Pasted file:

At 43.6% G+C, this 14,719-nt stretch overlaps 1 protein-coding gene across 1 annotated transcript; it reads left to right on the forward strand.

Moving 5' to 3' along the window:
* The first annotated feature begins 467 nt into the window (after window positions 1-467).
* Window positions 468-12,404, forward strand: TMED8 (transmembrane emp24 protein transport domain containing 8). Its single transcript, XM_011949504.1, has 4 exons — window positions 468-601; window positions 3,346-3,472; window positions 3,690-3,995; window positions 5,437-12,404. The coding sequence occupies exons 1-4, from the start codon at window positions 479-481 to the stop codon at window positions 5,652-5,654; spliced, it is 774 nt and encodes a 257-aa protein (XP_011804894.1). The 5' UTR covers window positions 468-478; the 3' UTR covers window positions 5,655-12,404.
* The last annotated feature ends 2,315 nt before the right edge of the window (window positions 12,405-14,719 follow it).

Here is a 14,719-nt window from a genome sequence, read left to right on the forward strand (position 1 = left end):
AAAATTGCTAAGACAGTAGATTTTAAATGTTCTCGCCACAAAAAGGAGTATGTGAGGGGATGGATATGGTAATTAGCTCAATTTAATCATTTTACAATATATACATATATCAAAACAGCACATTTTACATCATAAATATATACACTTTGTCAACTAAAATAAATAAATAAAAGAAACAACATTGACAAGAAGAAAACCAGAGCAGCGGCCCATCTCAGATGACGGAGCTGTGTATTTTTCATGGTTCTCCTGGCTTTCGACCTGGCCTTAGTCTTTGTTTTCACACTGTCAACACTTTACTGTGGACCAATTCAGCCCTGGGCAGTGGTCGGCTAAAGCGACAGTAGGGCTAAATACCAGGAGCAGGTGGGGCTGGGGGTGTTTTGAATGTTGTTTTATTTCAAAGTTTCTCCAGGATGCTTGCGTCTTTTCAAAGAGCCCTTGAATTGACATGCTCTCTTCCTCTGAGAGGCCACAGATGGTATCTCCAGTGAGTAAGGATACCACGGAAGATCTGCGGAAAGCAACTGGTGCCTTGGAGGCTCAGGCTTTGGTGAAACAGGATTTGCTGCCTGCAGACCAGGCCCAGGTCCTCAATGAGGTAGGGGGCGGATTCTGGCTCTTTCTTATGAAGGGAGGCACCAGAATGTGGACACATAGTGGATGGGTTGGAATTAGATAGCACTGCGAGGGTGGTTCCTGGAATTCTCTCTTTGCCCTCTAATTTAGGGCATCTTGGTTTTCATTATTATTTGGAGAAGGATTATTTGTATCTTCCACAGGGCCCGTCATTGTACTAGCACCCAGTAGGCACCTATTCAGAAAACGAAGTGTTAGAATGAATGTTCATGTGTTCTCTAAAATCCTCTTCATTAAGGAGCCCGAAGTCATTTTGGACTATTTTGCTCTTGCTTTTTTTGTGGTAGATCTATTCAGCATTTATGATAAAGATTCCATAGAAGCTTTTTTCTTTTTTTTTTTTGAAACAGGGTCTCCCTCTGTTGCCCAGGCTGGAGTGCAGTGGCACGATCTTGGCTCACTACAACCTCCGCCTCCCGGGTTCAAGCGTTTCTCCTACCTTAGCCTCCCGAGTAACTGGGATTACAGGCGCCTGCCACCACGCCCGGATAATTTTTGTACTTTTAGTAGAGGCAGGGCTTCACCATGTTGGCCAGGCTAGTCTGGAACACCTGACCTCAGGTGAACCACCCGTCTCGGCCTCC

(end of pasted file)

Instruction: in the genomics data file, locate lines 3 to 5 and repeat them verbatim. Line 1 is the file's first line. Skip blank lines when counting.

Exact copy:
* The first annotated feature begins 467 nt into the window (after window positions 1-467).
* Window positions 468-12,404, forward strand: TMED8 (transmembrane emp24 protein transport domain containing 8). Its single transcript, XM_011949504.1, has 4 exons — window positions 468-601; window positions 3,346-3,472; window positions 3,690-3,995; window positions 5,437-12,404. The coding sequence occupies exons 1-4, from the start codon at window positions 479-481 to the stop codon at window positions 5,652-5,654; spliced, it is 774 nt and encodes a 257-aa protein (XP_011804894.1). The 5' UTR covers window positions 468-478; the 3' UTR covers window positions 5,655-12,404.
* The last annotated feature ends 2,315 nt before the right edge of the window (window positions 12,405-14,719 follow it).